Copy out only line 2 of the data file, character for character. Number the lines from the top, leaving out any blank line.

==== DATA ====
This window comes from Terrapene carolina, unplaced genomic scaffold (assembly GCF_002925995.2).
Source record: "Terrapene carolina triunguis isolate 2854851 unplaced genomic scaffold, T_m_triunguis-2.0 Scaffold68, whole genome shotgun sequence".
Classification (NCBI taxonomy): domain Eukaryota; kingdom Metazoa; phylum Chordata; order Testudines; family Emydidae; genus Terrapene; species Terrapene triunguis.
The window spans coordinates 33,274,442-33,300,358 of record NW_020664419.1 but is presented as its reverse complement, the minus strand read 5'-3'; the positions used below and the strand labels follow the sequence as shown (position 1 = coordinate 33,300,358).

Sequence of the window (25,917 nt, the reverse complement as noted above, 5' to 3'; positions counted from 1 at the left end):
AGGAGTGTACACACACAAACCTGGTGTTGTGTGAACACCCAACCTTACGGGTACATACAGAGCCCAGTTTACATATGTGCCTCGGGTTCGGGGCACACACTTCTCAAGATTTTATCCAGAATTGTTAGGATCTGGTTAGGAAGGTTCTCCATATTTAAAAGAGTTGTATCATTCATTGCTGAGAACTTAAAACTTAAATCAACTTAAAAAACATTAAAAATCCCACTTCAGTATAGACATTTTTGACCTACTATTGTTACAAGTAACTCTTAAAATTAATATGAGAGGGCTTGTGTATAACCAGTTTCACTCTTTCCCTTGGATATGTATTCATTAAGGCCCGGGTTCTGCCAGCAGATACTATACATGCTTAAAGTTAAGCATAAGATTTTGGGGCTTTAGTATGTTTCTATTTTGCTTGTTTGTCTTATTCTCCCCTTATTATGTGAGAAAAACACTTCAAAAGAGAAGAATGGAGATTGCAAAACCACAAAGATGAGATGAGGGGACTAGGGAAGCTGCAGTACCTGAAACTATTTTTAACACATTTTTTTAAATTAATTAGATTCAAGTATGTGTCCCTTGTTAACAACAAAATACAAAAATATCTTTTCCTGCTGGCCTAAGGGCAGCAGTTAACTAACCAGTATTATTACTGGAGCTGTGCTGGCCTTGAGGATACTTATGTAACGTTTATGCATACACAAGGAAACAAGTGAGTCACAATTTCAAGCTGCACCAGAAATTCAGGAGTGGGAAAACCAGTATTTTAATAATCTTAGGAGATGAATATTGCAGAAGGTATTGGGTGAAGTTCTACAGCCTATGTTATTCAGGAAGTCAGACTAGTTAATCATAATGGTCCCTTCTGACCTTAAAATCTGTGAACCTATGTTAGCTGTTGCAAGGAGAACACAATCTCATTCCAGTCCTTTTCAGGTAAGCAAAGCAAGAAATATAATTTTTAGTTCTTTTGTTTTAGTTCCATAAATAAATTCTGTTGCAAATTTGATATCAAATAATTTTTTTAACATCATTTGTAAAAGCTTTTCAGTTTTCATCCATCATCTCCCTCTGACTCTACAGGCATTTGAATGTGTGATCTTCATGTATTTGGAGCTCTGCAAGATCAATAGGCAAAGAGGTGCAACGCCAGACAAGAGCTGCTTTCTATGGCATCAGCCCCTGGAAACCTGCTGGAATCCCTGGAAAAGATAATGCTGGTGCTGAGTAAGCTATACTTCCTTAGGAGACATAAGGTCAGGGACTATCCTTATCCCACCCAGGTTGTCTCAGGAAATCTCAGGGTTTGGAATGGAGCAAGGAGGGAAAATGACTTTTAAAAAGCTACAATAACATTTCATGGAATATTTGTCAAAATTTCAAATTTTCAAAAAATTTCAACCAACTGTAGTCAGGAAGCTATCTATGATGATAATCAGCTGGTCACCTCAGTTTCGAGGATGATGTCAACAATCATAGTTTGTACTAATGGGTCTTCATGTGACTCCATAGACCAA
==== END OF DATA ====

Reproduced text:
Source record: "Terrapene carolina triunguis isolate 2854851 unplaced genomic scaffold, T_m_triunguis-2.0 Scaffold68, whole genome shotgun sequence".